Review of Eric Foner’s “Battles for Freedom: The Use and Abuse of American History”

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Mr. Briley is faculty emeritus at Sandia Preparatory School and HNN’s senior book editor.

The Nation magazine has served as a bastion of liberal thought since Reconstruction, providing a home for the writings of journalists, politicians, and scholars. Among these scholars is historian Eric Foner of Columbia University whose contributions to the Nation from 1977 to the present are gathered in the aptly titled Battles for Freedom, as the concept of liberty is at the core of Foner’s scholarship focusing on such topics as abolitionism, Reconstruction, and Abraham Lincoln. These selections highlight Foner as a public intellectual who is willing to engage with the major issues of our time and does not retreat into the isolation of academic objectivity and the ivory tower. Foner is a man of the political left but is hardly doctrinaire in embracing a radical tradition in American history from Tom Paine to Bernie Sanders that has struggled to expand the fabric of freedom within American society.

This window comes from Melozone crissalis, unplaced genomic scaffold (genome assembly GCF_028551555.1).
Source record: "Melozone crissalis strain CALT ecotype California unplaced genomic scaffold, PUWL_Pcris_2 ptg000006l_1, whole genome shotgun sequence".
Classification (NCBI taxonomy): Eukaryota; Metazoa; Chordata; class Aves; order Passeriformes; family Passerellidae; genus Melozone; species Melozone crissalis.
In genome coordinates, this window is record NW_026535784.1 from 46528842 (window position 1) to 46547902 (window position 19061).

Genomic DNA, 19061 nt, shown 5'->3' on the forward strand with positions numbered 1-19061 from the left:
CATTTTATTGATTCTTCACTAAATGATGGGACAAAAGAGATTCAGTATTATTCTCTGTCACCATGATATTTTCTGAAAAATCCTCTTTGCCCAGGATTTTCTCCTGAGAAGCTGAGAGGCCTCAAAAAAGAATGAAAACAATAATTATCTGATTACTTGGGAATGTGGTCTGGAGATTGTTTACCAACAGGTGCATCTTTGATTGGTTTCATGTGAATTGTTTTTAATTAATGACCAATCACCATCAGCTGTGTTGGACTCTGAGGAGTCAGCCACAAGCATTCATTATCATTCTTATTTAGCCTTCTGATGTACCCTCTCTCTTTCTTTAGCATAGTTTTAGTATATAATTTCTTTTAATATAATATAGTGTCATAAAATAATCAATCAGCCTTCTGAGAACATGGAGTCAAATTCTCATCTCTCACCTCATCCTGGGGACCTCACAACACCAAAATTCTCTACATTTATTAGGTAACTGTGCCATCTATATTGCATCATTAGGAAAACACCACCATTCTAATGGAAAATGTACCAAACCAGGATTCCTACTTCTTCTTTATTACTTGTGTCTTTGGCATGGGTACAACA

In reading this collection of essays from Foner one is struck by the continuing relevance of his writings. The first Foner piece commissioned by the Nation was an essay commemorating the fiftieth anniversary of the executions of Italian anarchists Nicola Sacco and Bartolomeo Vanzetti for murder committed during a payroll robbery in Braintree, Massachusetts. In examining the stories of Sacco and Vanzetti, Foner emphasizes how their status as Italian immigrants who adhered to the philosophy of anarchism was employed to discredit the two men—a reminder that xenophobia in American politics is hardly a new phenomenon. After all, Foner’s father was a New York City college professor who was purged in the 1940s for his leftist political beliefs.